- Simplicity: choose a Positive/Negative rating and add a short comment.
- Participation: There is a high proportion of comments (above 90%) – probably due to the simplicity and ease of use
- Transparency: Comments are on show to all – and are believable.
What counts is the number of positives: “98% positive!” shout the powersellers. And with good reason to – it’s a system that can’t easily be fixed, and so if someone has a high rating, it’s a good benchmark of trust and customer service.
Other vendors also email, or even send SMS to ask each customer to rate the experience. Technically this is not difficult, but what matters is asking the right questions and then how the information is interpreted.
Luckily there is an excellent template for this, which uses a single question.
Back to the Future
The roots of an idea to simplify and standardize customer surveys came from Fred Reichheld of Bain Consulting. In his seminal paper “The One Number You Need to Grow”, published in December 2003, he suggested that you could measure Customer Loyalty by simply asking “Would you recommend company X to a friend?”. By counting the number of customers who would recommend, Reichheld found an indicator to future growth in profits. He called it the “Net Promoter Score®”.
This simple idea – using one question, and a single number – is changing the customer survey industry. Companies are rallying around the concept of Net Promoter, finding it easy to explain to staff, and easy to implement. Net Promoter even has possibilities of becoming an industry benchmark, given that the same question and methodology can be used.
Using electronic communications (email and increasingly SMS) organisations can now get almost real-time feedback on customer experience using dashboards, and look at which segments are performing better than others.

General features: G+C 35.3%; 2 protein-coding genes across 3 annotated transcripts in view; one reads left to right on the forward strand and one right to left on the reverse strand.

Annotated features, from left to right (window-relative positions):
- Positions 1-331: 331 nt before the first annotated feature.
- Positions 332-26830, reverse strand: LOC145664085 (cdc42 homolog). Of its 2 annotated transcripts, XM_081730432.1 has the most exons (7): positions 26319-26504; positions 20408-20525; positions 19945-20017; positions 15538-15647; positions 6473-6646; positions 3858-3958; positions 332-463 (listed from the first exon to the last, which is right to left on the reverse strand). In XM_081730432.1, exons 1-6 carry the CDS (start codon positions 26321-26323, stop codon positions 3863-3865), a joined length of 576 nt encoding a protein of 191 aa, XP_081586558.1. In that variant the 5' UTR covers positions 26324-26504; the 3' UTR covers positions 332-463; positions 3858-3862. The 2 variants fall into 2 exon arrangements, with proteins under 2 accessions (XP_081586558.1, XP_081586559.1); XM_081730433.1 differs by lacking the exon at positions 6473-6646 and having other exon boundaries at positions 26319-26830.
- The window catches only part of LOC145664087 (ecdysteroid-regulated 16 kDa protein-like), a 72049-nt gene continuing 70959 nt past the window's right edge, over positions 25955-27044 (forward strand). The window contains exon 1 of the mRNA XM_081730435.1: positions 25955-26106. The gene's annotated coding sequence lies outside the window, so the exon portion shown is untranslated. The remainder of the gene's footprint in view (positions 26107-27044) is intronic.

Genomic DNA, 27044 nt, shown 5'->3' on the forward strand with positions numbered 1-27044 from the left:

The Sixth Sense
Asking customers to rate companies and producing a numerical score is a good start on improvement. It allows companies to track and see how they are improving over time, and to compare to other organizations.
In addition, most companies know much of their weak spots, and can do work to change. But true change rarely comes unless the input of customers is taken into account.
Customers provide input every day: on the phone to customer support, complaining about poor service, making suggestions to staff, even writing letters to the CEO with praise. Rarely however are these brought together in one place to make sense of the “Voice of the Customer”.
Some companies are confused about talking with customers. When I asked the Sales Director of a major company who his customers where he listed the major retailers who were buying more than 80% of his product offering: Wrong answer! He had named the Channel Partners who have the selling relationship with the real customers. In fact, many companies are not organized to have a dialogue with consumers, preferring to leave it in the hands of a variable quality channel. Result: frustrated consumers who are familiar with email, web and call-centres but can’t reach a real person in their brand of choice.
Some successful organizations are now actively soliciting the “Voice of the Customer” - organizing the various touch-points into an integrated set of messages. Urgent issues are handled in a timely way by support staff. Praise is routed to those who deserve it who it.
By categorizing comments, and organizing by number and value a good picture of customer sentiment can be produced. In companies that are truly customer focused, customer feedback is reviewed by senior managers monthly and forms a constantly updated list of priorities that can change the business.
Some Like it Hot
Becoming a customer focused organization is difficult for many companies, and requires a great deal of culture change. But there are some simple tips to help the process for companies of all sizes.
- Survey all transactions if possible. Keep it simple for you and the customers.
- Get a numerical rating, based on Net Promoter Score. Publish it internally. Make sure everyone knows about this.
- Ask customers for comments. Read every one. Classify and sort them. Prioritise what has to be changed.
- Publish the good comments on your website as Testimonials.
- Try to personally answer any critical comments.
Adam Dorrell is the founder of Directness, which produces the software CustomerGauge to help organisations measure customer loyalty, understand customer sentiment, and respond to customer comments. Compatible with the Net Promoter® Score*, CustomerGauge allows organisations improve customer relationships and encourage loyalty, most immediately in e-commerce functions.
His blog is on www.engaugement.net
Sources: Time Magazine. Cinema: A. P. & Want-to-See, July 1946
This comment article appeared online at Internet Retailing. March 2008, text below.
The story should have the following graphic with it – if you want to find out more, read the article! (update 6 May 2010, article now offline, copy reproduced above)